Sunday, April 22, 2012

Still Life

Last Monday, Orthodox Easter Monday, was D-Day for Distilling. The (rather pong-y) mandora juice was wheeled to the still, pumped into it, and boiled. To the mix was added the failed wine from last year's raisinated grapes, and some other less-successful bottles. Three and a half to four hours later, the first distillate dripped out of the tube at the bottom of the plastic cooling barrel. It measured 70% alcohol at first, but quickly dropped to 60% then 55%, then stabilised at 40%, and Best Beloved distilled in total 15 litres – 5 litres at 50% alcohol, 5 at 40%, and 5 which are a mix of the inital and final distillate and will be added to the next batch.

Easter Monday being a red-letter day for feasting and games in the Cypriot calendar, a goodly collection of male family members and friends were gathered at our house and Bill's, and our garage quickly became a focal point. Small glasses were passed around, sniffed at appreciatively, and sipped. It was rough, but not as rough as some of the zivania that does the rounds, and it had a definite undertone of citrus – fruity but with a bitter tang from the pith and peel.


Saturday, April 21, 2012

Exploring the Tombs

With unstructured time on their hands my Little Ones soon begin to quarrel, and – to my antiquated thinking – the t.v and computer are not acceptable alternatives to more active pursuits So continuing my holiday goal of showing my children more of their own country, the other day I packed Zenon and Leo into the car and drove to the Tombs of the Kings.

Lise and I often took our children when the big ones were small, and Alex and Sophia have a welter of memories of climbing around and exploring the massive site which includes tomb complexes dating from the 3rd Century B.C.E. But as Lise's and my broods increased, chasing small children and toddlers through around the pits and precipices of the area – while carrying babies in backpacks – became too much, even for us. The danger of a serious fall was all too real. I hadn't been since they fenced the place and made it a Must-See For Tourists – a decade ago it was unmanaged: no tickets, no fences, no sign-posts – just wildflowers, trees, the occasional snake, and the flavour of antiquity.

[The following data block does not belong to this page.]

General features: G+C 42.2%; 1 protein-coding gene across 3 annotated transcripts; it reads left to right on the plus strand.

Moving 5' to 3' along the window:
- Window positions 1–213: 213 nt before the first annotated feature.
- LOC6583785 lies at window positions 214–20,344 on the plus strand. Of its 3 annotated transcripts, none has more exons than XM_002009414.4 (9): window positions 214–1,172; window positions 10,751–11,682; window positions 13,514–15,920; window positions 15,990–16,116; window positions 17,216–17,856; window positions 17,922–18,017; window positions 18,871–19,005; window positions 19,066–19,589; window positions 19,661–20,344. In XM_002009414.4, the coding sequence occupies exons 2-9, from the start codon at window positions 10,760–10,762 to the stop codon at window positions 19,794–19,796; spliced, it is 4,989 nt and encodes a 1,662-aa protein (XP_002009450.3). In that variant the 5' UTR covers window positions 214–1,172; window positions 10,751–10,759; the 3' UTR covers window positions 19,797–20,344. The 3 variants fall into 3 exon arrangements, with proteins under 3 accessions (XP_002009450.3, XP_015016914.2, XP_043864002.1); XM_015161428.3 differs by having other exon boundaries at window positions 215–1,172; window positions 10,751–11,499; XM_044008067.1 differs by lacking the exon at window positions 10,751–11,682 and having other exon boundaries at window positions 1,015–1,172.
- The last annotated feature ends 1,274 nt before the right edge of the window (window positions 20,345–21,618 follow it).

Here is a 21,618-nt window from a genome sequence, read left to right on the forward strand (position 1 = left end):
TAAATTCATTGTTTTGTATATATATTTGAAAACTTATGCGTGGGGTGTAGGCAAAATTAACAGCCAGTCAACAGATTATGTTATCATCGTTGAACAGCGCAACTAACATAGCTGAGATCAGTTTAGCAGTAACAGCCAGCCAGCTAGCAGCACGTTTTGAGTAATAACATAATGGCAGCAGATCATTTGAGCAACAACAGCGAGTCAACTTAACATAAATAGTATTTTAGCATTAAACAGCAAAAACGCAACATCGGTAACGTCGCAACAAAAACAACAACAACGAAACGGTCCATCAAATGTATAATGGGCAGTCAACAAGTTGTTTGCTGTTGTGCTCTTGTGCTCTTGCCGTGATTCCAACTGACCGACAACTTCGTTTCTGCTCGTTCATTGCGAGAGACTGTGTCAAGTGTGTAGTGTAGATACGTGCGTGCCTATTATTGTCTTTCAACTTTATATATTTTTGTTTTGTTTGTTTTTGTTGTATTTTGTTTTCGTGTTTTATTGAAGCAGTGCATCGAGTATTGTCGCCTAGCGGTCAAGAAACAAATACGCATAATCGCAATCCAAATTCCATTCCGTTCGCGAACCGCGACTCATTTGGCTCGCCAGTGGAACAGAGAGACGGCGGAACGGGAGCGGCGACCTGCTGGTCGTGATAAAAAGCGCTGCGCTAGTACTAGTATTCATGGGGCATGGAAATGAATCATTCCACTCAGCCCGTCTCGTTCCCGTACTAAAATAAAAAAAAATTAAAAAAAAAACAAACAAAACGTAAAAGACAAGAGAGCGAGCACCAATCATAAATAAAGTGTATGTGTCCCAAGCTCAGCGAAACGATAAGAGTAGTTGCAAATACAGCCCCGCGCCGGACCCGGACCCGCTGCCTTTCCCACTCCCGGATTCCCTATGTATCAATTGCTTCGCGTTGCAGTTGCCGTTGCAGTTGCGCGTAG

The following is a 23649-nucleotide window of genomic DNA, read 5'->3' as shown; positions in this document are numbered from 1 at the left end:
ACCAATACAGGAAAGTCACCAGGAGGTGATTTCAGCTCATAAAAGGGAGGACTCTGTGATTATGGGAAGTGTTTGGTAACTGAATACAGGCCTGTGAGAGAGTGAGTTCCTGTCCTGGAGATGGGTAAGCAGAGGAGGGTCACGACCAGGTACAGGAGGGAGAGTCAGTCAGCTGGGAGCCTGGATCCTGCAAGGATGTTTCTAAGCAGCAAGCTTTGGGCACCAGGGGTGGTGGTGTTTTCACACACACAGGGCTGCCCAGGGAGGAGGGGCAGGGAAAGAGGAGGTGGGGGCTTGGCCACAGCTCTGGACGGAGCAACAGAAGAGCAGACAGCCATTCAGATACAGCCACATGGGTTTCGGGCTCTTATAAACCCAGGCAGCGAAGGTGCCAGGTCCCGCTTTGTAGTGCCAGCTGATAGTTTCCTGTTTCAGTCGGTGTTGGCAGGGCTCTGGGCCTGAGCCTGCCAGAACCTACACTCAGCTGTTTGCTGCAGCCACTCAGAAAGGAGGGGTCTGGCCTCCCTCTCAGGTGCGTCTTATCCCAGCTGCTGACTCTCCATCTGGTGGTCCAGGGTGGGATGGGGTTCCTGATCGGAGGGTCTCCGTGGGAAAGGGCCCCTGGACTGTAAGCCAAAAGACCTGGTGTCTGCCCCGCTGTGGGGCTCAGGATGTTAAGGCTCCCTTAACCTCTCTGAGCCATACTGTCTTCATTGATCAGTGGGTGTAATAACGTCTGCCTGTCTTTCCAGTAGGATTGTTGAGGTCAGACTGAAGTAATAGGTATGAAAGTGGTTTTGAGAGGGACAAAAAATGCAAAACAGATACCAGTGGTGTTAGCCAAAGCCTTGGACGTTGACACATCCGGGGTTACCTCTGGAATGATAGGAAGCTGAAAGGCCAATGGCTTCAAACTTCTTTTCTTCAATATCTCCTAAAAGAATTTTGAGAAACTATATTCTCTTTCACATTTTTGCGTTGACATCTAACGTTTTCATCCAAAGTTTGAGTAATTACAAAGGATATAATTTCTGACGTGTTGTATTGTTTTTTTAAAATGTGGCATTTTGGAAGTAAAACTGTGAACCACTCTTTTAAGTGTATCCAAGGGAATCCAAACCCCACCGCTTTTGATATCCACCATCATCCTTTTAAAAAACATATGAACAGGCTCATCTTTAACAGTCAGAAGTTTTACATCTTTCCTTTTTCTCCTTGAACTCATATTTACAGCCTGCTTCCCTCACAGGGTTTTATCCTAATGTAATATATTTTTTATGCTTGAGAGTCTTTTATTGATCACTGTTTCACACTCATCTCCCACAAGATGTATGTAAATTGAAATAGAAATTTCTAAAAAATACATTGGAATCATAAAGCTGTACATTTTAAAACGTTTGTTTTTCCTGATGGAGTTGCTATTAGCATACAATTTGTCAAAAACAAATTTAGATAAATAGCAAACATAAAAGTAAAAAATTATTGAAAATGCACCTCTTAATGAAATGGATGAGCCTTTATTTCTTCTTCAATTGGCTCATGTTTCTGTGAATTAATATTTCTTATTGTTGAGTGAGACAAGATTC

I met the usual grumbles with bland cheer: “Come on, you'll love it! We have a beautiful day and there's plenty to explore...” We joined a scattering of foreigners from tourbusses and rental cars, I paid my 1.50 Euro (the children were free), and we went in. To their surprise, the boys did love it. Leo pretended to be scared (“But there's dead people there, and bones!”) and was consoled with intermittant control of the Lumix, but Zenon's imagination thrived on the idea of ancient gentlefolk buried in the pits and plazas and he was determined to explore every one.

 At one point a camera-toting Frenchman rebuked Zenon for scaling a wall of native rock near one of the tomb complexes. “Hey!' he shouted. “Have a care. This is a place of history!” It was on the tip of my tongue to say something sharp like “As a Cypriot and an archaeologist (stretching it a little, ok) it's in my interest to preserve my children's birthright too!” I wanted to let him know that only recently has the site been fenced; that for centuries the local people came in, looted the tombs, grazed their stock, removed stones to use in their houses, camped and pic-nicked; that I didn't think that one little boy, knocking his foot against an unworked slab, would do a great deal of damage, especially when compared with the willful destruction done by developers when they find a grave during construction (The oldest well in the world was excavated by a friend after the bulldozers had already stripped off the top three metres. He was literally dodging in and out of machines as he catalogued the finds, and a maisonette in Kissonerga has been build over and around the site.) But I smiled benignly and refrained. He was only doing what he thought was right, so I told Zeen to be a bit careful and we went on our way through the fading wildflowers and spring sunshine.

Monday, April 16, 2012